A is for Astronaut: Blasting Through the Alphabet
Have you ever gazed up at the stars and tried to imagine what it would be like to travel there? I grew up with Sputnik! Yes, I’m as old as the dinosaurs, but have many fond memories of our teachers wheeling a TV into our classroom to watch the next space launch. I can proudly say I witnessed every Mercury, Gemini, and Apollo launch and landing! My dad was in the US Navy, and his ship picked up one of the Gemini capsules upon landing. Our country and the NASA scientists learned a lot from those missions, and my imagination has never been the same!
The next step was the Space Shuttle, which allowed astronauts to come and go to and from the International Space Station, a microgravity and space research laboratory. Crew members conduct experiments in biology, human biology, physics, astronomy, meteorology, and other fields. This brings us to Astronaut Clayton Anderson. As a retired explorer who spent 167 days in space (152 were aboard the International Space Station), he brings his expertise to an A to Z book about space, from Astronaut to Zulu Time.
I love the way he pairs rhymes appropriate for children in grades 1-5 with sidebars of in depth information on each topic. I can easily imagine a teacher, parent or grandparent sharing their memories of the space age with children or grandchildren as they read. Scott Brundage’s beautiful illustrations will certainly hold a child’s attention while Clayton answers the myriad number of questions children might ask about the history of NASA, science, or the practical matters of space flight. For example, how do you breathe in space, where do you get energy for the space station, what do you do with the trash from the space station, what do blastoff and flyby mean?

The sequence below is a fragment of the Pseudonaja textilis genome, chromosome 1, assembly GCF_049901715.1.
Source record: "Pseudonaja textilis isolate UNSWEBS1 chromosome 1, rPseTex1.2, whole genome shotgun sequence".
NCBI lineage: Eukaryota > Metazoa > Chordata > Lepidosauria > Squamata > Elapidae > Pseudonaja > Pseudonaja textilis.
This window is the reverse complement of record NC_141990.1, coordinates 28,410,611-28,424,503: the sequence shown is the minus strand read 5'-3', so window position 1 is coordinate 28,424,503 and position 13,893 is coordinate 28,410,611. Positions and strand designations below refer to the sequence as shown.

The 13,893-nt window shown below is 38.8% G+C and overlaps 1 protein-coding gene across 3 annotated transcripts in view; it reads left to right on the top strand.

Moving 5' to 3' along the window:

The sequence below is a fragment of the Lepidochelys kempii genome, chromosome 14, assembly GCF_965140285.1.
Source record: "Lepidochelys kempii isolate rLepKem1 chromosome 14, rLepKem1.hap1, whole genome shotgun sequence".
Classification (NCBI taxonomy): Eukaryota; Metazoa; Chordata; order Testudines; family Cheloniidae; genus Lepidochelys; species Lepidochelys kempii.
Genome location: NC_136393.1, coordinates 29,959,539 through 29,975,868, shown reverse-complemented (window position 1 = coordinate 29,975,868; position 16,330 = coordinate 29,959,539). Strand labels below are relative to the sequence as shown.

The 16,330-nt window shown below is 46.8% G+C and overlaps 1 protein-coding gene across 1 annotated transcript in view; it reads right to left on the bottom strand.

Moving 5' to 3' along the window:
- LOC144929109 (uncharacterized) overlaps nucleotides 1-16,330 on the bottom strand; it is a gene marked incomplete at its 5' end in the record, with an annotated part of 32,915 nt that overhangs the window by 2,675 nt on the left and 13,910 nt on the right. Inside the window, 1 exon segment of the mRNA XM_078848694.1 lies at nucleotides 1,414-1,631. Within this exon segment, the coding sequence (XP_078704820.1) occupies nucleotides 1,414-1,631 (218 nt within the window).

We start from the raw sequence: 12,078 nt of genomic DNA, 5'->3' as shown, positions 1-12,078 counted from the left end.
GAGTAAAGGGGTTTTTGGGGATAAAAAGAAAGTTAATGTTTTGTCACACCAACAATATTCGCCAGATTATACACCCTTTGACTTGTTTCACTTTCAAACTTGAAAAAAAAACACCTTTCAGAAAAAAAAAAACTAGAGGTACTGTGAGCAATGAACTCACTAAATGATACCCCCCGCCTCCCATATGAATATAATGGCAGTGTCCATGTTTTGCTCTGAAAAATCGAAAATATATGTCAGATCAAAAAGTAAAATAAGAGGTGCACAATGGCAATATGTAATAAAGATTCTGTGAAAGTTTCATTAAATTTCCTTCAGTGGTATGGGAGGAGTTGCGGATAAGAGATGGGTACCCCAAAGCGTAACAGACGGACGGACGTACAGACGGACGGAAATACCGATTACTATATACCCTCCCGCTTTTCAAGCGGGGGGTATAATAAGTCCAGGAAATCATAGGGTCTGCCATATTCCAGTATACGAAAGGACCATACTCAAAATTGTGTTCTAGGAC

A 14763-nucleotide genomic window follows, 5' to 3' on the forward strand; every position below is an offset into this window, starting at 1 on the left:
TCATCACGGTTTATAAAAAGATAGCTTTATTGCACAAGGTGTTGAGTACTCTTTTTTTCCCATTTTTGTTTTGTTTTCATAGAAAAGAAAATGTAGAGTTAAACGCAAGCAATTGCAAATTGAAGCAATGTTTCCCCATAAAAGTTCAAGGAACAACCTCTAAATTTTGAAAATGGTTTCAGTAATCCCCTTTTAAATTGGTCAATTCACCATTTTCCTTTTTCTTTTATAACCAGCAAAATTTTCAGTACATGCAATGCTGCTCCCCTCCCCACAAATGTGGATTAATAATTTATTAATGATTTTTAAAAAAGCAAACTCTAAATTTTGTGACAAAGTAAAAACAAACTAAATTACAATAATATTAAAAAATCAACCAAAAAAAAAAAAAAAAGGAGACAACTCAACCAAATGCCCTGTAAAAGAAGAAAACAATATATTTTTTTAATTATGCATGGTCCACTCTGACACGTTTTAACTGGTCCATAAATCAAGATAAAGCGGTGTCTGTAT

Another topic Clayton is uniquely qualified to address is space walks. Clayton spent nearly forty hours walking in space. Just imagine! (I can’t!) The thought really gives me chills! Your space suit is your own personal space ship while you work to install or repair items on the mother ship. What heroes these men and women are!
A IS FOR ASTRONAUT is a must read book for the adult and child! It may inspire a whole new generation of space explorers, and will certainly educate our children about the wonders of space travel.
To learn more about Astronaut Anderson visit www.astroclay.com For speaking events and appearances visit www.AstronautClayAnderson.com or follow him on Facebook @AstroClay Twitter @Astro_Clay or Insta @astro_clay
Anderson, Clayton C., and Scott Brundage. A Is for Astronaut: Blasting through the Alphabet. Sleeping Bear Press, 2018. ISBN-13: 978-1-58536-396-4
Use observations of the sun, moon, and stars to describe patterns that can be predicted.
Support an argument that the gravitational force exerted by Earth on objects is directed down.
Represent data in graphical displays to reveal patterns of daily changes in length and direction of shadows, day and night, and the seasonal appearance of some stars in the night sky